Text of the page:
Transatlantic literary critical lenses are no more immune from distortion than are any others. Recently, these lenses have been more often compounded with generosity than with insularity, a fairly typical example of which is evident in David Lodge’s review in the Guardian of Granta’s issue on American writing; Lodge concludes:
So, is contemporary American fiction more challenging, adventurous than ours? Well, yes. It seems less constrained by respect for realism, and less fearful of seeming pretentious. The American writer is apt to dare more, not only in form, but also in subject matter.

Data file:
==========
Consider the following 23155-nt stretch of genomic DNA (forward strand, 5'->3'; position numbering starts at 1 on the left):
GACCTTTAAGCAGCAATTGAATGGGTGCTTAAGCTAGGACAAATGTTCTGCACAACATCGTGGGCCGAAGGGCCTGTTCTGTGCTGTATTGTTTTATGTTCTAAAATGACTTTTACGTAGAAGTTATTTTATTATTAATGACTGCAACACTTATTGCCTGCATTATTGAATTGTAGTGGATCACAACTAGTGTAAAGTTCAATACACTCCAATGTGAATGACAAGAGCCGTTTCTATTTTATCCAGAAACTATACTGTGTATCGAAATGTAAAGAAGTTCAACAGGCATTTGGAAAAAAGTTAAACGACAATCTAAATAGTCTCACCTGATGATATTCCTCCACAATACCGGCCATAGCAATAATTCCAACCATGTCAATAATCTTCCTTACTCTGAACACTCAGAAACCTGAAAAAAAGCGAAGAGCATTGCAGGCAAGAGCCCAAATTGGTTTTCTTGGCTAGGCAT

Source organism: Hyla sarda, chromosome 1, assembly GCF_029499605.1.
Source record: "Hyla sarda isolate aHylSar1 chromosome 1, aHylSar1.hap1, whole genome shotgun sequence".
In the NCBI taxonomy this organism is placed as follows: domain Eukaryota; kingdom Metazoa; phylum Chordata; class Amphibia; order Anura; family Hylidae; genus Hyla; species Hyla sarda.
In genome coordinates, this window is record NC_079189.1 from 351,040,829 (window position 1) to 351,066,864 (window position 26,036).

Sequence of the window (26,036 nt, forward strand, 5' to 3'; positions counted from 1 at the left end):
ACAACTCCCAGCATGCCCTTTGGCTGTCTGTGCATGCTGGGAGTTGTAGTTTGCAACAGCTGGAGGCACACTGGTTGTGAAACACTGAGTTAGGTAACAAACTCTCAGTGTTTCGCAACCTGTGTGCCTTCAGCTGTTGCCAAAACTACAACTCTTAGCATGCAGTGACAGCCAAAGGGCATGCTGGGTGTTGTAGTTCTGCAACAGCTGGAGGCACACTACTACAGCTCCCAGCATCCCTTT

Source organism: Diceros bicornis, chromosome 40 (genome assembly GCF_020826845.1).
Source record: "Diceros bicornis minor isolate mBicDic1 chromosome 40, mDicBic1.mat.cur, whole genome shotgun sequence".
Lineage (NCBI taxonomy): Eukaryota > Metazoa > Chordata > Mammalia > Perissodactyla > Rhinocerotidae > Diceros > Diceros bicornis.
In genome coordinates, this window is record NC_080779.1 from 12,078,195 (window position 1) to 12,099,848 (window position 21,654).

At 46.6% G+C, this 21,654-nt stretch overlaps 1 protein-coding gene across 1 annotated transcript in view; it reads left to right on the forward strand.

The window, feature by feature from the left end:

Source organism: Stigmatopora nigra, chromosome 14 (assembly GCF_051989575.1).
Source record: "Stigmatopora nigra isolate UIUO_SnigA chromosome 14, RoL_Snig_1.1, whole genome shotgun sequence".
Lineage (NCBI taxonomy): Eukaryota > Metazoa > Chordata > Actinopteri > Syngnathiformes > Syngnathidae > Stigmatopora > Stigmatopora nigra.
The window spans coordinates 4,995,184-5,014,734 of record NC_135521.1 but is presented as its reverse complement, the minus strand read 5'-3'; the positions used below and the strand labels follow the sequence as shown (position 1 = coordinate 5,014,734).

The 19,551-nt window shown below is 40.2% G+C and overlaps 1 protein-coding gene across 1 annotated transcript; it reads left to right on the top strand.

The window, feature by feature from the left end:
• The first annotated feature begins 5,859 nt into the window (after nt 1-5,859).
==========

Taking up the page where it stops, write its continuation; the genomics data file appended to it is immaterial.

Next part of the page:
The terms of this praise are no more convincing, for me, than the comparative conclusion. I am not sure that daring is a measure of good writing, but, more significantly, I suspect that many of the novels Lodge means to praise, novels that work through fantasy or through a formal indictment or reversal of what they stipulate as the conventional novel form, in fact dare considerably less than do many British novels.